Jesus Hanging on the Bathroom Wall
In the pouring rain, across a highway divider in an unknown town, I sit at a red light, listening to the rain thump the car. Gone are the jokes about the cheap hotel room that cut the tension while we toured the tiny downtown where trees squared the block and the rotunda stood tall. I fell in love with the sidewalks so straight, but then we left the white concrete and landed on the streaming highway with the rain sloshing the four corners of our truncated world.
Something rustles inside my husband’s head and, turning toward me he suggests we eat at the 5/4 Steakhouse across the median. A big red sign flashes in the standing water: “Welcome to the Quarter.”
Once upon a time when we traveled for fun, we’d ride to the real French Quarter in New Orleans where we ventured into the coolness of the antique stores and wandered until the wooden floors gave way to dirt three rooms back. One such trip, I bought the Jesus icon with the silver cover that slipped on and off. I carried it under my arm, out of the overpowering smell of the merchandise rotting on the shelves and across the parking lot to gaze at the boats docked on the river, so mechanical, black and greasy and full of metal. Churning and smoking and heaving through the water. Then we drove home, and I hung Jesus on the bathroom wall.
We exit the car, struggling through the rain, and land dripping in the entranceway. A stop clock graces the maitre d’s table with a sign below it: “Served in a Quarter of an hour or your meal free!” The place is big on signs.
We order steak and potatoes, and while we wait for the arrival of the food, Paul throws his hands in the air. “I can’t believe I haven’t told you. I have to tell you this.”
It’s a long story about two drunken women at a roulette table in Vegas, a mother and daughter, I think. Paul travels to Vegas on business. He’s in the entertainment business. He says he needs to travel on the weekends, that’s when business is done. Today is Thursday and only Alabama, so he’s brought me with him.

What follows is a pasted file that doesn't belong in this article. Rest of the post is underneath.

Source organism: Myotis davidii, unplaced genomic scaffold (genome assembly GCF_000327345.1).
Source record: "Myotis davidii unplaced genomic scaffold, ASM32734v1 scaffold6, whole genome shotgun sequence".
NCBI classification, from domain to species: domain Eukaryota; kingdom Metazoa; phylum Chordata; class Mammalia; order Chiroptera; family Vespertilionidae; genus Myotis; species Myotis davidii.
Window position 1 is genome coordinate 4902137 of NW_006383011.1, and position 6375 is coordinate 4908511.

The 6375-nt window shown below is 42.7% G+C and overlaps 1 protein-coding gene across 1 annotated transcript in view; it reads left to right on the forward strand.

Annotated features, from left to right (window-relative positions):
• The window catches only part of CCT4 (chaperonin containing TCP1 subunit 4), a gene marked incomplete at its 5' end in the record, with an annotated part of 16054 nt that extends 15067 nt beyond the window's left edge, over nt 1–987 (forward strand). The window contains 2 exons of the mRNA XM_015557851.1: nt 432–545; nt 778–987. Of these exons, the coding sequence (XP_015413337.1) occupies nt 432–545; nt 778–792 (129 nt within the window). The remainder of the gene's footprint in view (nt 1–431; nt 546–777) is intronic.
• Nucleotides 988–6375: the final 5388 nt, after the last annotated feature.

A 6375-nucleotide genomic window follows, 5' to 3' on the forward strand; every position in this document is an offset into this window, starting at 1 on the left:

I read the little stick that came protruding from my potato. “I’ve been rubbed and scrubbed and you can eat my skin.” Shaped like a small smiling spud, the potato stick winks at me. I slip it in my pocket.
“I told him to hell with that.” Paul is cutting into a steak so rare it could get up and walk away from the table. “‘My damn plane is leaving,’ I said, and I hung up on the son of a bitch.”
Somewhere I think the story has changed, like channels surfed in the night when you’re not paying good enough attention. The waiter comes up for more service, but Paul waves him away, dismissive the way he is.
He’s talking to me.
“Well, what do you think?”
I finger my plastic potato prize. “Sorry. I kind of lost the plot.”
“That’s not very nice.” He wags his head, jaw to the side. “I tell you what, I bring you on a trip and a spool of barbed wire, and I’m fixed.”
No, I tell you what. When I get home, I’m going to take the Jesus with its silver cover from the wall and I’m gonna take the gold-embroidered bath towels and the silver candlesticks from the dining room table and the writing paper from inside the writing desk—and maybe the writing desk, too—and I’m going to stuff it in a suitcase with my new potato prize and then when it’s time to go, I’ll be ready.
And you can take that truth and hang it on the wall.
(an old short story I came across when cleaning out papers; as it was thoroughly written, I thought I’d share)